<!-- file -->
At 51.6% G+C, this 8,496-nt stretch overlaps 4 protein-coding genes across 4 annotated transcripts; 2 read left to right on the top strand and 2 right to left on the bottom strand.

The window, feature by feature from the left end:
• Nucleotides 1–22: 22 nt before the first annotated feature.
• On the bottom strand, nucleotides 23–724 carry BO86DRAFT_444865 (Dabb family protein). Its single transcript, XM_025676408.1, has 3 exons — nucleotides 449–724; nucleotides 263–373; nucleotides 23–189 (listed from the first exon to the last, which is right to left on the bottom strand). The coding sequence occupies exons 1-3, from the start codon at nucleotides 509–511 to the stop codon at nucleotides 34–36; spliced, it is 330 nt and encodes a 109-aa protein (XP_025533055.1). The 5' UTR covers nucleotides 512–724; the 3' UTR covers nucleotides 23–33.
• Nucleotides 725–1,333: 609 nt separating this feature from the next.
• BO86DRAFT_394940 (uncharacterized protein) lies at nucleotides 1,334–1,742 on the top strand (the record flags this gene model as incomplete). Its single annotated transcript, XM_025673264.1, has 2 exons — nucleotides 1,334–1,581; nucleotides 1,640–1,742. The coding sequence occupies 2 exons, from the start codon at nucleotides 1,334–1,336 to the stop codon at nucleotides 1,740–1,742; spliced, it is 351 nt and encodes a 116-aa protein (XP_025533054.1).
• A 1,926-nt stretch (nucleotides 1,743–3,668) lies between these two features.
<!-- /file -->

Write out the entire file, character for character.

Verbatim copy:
At 51.6% G+C, this 8,496-nt stretch overlaps 4 protein-coding genes across 4 annotated transcripts; 2 read left to right on the top strand and 2 right to left on the bottom strand.

The window, feature by feature from the left end:
• Nucleotides 1–22: 22 nt before the first annotated feature.
• On the bottom strand, nucleotides 23–724 carry BO86DRAFT_444865 (Dabb family protein). Its single transcript, XM_025676408.1, has 3 exons — nucleotides 449–724; nucleotides 263–373; nucleotides 23–189 (listed from the first exon to the last, which is right to left on the bottom strand). The coding sequence occupies exons 1-3, from the start codon at nucleotides 509–511 to the stop codon at nucleotides 34–36; spliced, it is 330 nt and encodes a 109-aa protein (XP_025533055.1). The 5' UTR covers nucleotides 512–724; the 3' UTR covers nucleotides 23–33.
• Nucleotides 725–1,333: 609 nt separating this feature from the next.
• BO86DRAFT_394940 (uncharacterized protein) lies at nucleotides 1,334–1,742 on the top strand (the record flags this gene model as incomplete). Its single annotated transcript, XM_025673264.1, has 2 exons — nucleotides 1,334–1,581; nucleotides 1,640–1,742. The coding sequence occupies 2 exons, from the start codon at nucleotides 1,334–1,336 to the stop codon at nucleotides 1,740–1,742; spliced, it is 351 nt and encodes a 116-aa protein (XP_025533054.1).
• A 1,926-nt stretch (nucleotides 1,743–3,668) lies between these two features.